Moore’s trip to India is too much, too much of good stuff- well, not technically- and too much of bad, and still it isn’t perfectly balanced.
Glen is back with a more raunchy version. Think of that, more raunchy than what we saw previously, so I guess that’s a first. The director John Glen, as always has his track mapped out perfectly in his film. There is no doubt about that. In fact, accounting in both of his project, we can easily say that he likes to go deep, deep in his self-created maze. And just that bit, that very middle chapter is undeniably exhilarating. For as soon as you think, that Roger Moore, the Bond, won’t go lower than this, this bottomless pit keeps sucking him or more importantly us, in its exotically well choreographed tricks and treats.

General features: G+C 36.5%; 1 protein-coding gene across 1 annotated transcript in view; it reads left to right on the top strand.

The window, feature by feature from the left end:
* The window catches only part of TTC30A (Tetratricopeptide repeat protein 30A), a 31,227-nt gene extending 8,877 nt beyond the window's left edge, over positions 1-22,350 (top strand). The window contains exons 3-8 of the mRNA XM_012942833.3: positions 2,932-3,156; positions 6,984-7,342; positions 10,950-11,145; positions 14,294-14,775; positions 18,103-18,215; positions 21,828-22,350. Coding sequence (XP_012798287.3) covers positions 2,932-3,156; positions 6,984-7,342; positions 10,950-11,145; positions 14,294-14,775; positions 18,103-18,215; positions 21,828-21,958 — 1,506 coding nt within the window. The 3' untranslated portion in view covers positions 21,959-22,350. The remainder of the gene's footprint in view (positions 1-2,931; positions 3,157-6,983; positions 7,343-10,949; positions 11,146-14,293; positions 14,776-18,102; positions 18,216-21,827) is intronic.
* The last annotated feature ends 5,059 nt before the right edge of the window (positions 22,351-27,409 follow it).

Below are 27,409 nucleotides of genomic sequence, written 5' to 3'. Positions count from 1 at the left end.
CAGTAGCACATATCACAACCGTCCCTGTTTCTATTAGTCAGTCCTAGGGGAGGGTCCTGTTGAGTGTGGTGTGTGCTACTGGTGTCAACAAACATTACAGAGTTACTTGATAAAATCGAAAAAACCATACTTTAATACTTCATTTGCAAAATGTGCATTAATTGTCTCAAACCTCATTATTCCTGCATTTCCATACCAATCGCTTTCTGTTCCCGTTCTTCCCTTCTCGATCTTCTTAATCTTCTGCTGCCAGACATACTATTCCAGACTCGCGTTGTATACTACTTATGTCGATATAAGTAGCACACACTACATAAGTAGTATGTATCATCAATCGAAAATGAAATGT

The humor is once again, an issue in here, especially the branches it spirals out, it never feels like a part of the narration and surprisingly coming this from a director who at first was an editor ought to be shocking. Digging out another new culture to explore upon, this gives the writers enough space to distract the viewers with stunning set pieces brimmed with colorful lights and embroideries that somehow represents the rich culture along with the staged traditions of India.
Similar to previous cliff hanging climax there is another antic like such that is more complex and nail biting than that one, which frankly is the film’s double edged sword, for as soon as you start expecting things, it will let you down, even they can promise that. The Bond girl syndrome is respected and given both the title and agenda to run towards or more precisely backwards for Moore’s characteristics in the film overpowers every motive and temptations in the film, which I can see that it might be a great idea to glorify the character, but the film suffers in doing so, for you can’t take down the title, not even in this franchise, not Octopussy.